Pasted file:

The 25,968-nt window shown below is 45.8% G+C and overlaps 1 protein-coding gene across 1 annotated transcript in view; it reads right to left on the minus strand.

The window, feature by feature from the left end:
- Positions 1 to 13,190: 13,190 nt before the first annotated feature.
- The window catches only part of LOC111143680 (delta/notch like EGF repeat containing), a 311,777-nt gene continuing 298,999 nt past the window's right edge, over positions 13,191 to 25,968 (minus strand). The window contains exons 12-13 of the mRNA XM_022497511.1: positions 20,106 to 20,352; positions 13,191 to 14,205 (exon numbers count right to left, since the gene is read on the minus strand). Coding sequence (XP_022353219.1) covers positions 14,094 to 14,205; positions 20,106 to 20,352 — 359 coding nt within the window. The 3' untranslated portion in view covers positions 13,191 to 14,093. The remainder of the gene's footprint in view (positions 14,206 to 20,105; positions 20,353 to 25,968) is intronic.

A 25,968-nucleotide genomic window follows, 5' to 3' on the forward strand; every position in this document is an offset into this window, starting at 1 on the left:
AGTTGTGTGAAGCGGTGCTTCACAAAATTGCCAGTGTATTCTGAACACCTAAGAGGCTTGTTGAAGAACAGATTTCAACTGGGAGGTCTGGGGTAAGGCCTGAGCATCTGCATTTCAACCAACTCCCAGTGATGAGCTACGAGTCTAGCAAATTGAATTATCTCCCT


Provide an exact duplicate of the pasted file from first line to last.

The 25,968-nt window shown below is 45.8% G+C and overlaps 1 protein-coding gene across 1 annotated transcript in view; it reads right to left on the minus strand.

The window, feature by feature from the left end:
- Positions 1 to 13,190: 13,190 nt before the first annotated feature.
- The window catches only part of LOC111143680 (delta/notch like EGF repeat containing), a 311,777-nt gene continuing 298,999 nt past the window's right edge, over positions 13,191 to 25,968 (minus strand). The window contains exons 12-13 of the mRNA XM_022497511.1: positions 20,106 to 20,352; positions 13,191 to 14,205 (exon numbers count right to left, since the gene is read on the minus strand). Coding sequence (XP_022353219.1) covers positions 14,094 to 14,205; positions 20,106 to 20,352 — 359 coding nt within the window. The 3' untranslated portion in view covers positions 13,191 to 14,093. The remainder of the gene's footprint in view (positions 14,206 to 20,105; positions 20,353 to 25,968) is intronic.

A 25,968-nucleotide genomic window follows, 5' to 3' on the forward strand; every position in this document is an offset into this window, starting at 1 on the left:
AGTTGTGTGAAGCGGTGCTTCACAAAATTGCCAGTGTATTCTGAACACCTAAGAGGCTTGTTGAAGAACAGATTTCAACTGGGAGGTCTGGGGTAAGGCCTGAGCATCTGCATTTCAACCAACTCCCAGTGATGAGCTACGAGTCTAGCAAATTGAATTATCTCCCT